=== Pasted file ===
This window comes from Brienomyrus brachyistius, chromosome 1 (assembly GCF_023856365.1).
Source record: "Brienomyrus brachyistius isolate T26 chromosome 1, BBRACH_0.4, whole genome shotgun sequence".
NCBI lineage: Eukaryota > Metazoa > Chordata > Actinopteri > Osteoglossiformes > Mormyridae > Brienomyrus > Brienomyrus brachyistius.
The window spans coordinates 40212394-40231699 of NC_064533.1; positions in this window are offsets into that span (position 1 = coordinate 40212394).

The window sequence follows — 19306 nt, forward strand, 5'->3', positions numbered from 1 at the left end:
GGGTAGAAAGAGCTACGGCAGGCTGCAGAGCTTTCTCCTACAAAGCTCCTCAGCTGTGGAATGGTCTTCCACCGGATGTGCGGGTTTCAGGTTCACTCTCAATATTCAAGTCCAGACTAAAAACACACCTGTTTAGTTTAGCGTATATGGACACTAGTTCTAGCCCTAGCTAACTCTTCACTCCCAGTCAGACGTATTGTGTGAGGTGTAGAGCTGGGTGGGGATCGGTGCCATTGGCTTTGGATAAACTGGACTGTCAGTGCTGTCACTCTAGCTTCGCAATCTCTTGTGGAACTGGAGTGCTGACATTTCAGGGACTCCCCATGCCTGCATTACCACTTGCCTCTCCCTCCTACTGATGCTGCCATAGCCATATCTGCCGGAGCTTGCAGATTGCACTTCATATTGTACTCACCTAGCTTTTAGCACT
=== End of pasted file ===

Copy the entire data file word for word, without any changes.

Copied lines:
This window comes from Brienomyrus brachyistius, chromosome 1 (assembly GCF_023856365.1).
Source record: "Brienomyrus brachyistius isolate T26 chromosome 1, BBRACH_0.4, whole genome shotgun sequence".
NCBI lineage: Eukaryota > Metazoa > Chordata > Actinopteri > Osteoglossiformes > Mormyridae > Brienomyrus > Brienomyrus brachyistius.
The window spans coordinates 40212394-40231699 of NC_064533.1; positions in this window are offsets into that span (position 1 = coordinate 40212394).

The window sequence follows — 19306 nt, forward strand, 5'->3', positions numbered from 1 at the left end:
GGGTAGAAAGAGCTACGGCAGGCTGCAGAGCTTTCTCCTACAAAGCTCCTCAGCTGTGGAATGGTCTTCCACCGGATGTGCGGGTTTCAGGTTCACTCTCAATATTCAAGTCCAGACTAAAAACACACCTGTTTAGTTTAGCGTATATGGACACTAGTTCTAGCCCTAGCTAACTCTTCACTCCCAGTCAGACGTATTGTGTGAGGTGTAGAGCTGGGTGGGGATCGGTGCCATTGGCTTTGGATAAACTGGACTGTCAGTGCTGTCACTCTAGCTTCGCAATCTCTTGTGGAACTGGAGTGCTGACATTTCAGGGACTCCCCATGCCTGCATTACCACTTGCCTCTCCCTCCTACTGATGCTGCCATAGCCATATCTGCCGGAGCTTGCAGATTGCACTTCATATTGTACTCACCTAGCTTTTAGCACT